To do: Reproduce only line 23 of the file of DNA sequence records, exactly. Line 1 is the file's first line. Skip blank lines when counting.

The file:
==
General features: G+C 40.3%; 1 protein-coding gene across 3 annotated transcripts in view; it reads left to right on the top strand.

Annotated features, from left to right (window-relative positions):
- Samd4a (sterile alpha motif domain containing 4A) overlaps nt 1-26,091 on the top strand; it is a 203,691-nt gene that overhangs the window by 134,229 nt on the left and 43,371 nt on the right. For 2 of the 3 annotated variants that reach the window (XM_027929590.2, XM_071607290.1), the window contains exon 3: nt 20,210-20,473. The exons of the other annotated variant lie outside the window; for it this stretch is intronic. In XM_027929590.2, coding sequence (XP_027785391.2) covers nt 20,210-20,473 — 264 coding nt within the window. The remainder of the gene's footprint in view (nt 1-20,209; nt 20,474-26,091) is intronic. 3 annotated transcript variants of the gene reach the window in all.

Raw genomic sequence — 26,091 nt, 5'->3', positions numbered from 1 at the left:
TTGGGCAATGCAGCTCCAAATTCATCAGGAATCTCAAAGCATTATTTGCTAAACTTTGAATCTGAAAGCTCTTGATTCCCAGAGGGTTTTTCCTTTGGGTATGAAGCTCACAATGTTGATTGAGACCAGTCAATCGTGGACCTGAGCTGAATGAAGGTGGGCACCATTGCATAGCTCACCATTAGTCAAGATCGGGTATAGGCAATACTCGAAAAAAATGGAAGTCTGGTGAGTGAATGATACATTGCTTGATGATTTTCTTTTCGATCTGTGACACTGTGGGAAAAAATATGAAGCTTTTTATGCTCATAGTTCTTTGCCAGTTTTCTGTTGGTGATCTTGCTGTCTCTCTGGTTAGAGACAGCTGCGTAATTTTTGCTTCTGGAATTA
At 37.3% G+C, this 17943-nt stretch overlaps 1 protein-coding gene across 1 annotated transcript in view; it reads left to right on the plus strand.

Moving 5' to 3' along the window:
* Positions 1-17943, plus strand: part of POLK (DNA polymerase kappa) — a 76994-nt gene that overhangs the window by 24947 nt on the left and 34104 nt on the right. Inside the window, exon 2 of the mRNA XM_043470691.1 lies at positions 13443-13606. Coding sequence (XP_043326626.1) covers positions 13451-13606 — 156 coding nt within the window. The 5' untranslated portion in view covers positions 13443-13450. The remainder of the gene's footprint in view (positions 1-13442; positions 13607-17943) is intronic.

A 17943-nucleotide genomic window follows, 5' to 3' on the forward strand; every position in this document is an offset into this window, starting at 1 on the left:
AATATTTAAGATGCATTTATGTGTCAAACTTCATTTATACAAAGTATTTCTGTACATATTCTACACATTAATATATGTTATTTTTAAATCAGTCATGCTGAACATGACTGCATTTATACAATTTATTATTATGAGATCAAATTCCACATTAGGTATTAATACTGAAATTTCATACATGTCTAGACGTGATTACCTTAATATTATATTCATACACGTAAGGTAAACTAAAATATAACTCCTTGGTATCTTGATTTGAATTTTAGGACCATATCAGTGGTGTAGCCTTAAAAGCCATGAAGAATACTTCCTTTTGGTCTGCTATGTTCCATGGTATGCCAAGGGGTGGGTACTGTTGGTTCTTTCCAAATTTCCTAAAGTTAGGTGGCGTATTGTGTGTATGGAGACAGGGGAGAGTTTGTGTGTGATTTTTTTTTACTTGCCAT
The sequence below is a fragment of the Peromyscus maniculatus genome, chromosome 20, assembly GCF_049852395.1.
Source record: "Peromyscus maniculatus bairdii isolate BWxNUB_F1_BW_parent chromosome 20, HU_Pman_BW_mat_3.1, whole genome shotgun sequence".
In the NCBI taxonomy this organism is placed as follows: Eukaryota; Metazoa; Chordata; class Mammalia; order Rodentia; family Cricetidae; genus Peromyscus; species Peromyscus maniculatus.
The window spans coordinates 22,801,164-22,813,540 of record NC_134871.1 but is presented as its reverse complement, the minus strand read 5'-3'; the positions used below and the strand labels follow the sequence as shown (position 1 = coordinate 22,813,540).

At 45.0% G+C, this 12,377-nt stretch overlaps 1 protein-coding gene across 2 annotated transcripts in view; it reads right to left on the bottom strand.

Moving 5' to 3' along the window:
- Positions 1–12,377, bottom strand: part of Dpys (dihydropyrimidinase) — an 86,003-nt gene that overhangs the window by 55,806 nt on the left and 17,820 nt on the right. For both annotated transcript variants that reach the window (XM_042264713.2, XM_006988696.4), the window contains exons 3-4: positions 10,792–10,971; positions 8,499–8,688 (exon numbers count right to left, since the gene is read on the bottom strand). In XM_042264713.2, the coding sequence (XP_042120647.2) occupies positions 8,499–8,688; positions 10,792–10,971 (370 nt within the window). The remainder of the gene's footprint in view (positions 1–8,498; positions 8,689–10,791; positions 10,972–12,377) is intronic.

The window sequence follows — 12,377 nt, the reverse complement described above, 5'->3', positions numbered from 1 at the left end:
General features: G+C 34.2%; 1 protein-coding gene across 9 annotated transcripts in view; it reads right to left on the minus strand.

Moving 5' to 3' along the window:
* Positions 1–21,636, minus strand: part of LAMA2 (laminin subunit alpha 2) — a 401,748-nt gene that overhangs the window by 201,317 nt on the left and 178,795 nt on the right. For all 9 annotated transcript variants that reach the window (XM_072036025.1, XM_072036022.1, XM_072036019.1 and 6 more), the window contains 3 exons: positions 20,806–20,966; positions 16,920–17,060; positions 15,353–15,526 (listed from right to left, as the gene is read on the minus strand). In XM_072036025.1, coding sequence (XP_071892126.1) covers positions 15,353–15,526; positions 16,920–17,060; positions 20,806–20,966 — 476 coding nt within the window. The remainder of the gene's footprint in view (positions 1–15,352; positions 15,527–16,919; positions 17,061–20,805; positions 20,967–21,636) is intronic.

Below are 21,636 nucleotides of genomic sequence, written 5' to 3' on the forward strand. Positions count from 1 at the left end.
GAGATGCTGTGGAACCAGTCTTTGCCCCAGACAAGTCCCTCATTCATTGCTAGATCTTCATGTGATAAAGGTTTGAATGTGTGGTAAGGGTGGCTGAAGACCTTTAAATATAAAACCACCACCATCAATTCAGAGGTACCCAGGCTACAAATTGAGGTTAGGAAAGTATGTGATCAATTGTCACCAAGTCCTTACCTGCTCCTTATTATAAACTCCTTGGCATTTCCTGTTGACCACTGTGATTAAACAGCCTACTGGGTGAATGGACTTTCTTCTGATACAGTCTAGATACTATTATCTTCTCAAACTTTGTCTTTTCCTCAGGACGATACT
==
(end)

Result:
GAGATGCTGTGGAACCAGTCTTTGCCCCAGACAAGTCCCTCATTCATTGCTAGATCTTCATGTGATAAAGGTTTGAATGTGTGGTAAGGGTGGCTGAAGACCTTTAAATATAAAACCACCACCATCAATTCAGAGGTACCCAGGCTACAAATTGAGGTTAGGAAAGTATGTGATCAATTGTCACCAAGTCCTTACCTGCTCCTTATTATAAACTCCTTGGCATTTCCTGTTGACCACTGTGATTAAACAGCCTACTGGGTGAATGGACTTTCTTCTGATACAGTCTAGATACTATTATCTTCTCAAACTTTGTCTTTTCCTCAGGACGATACT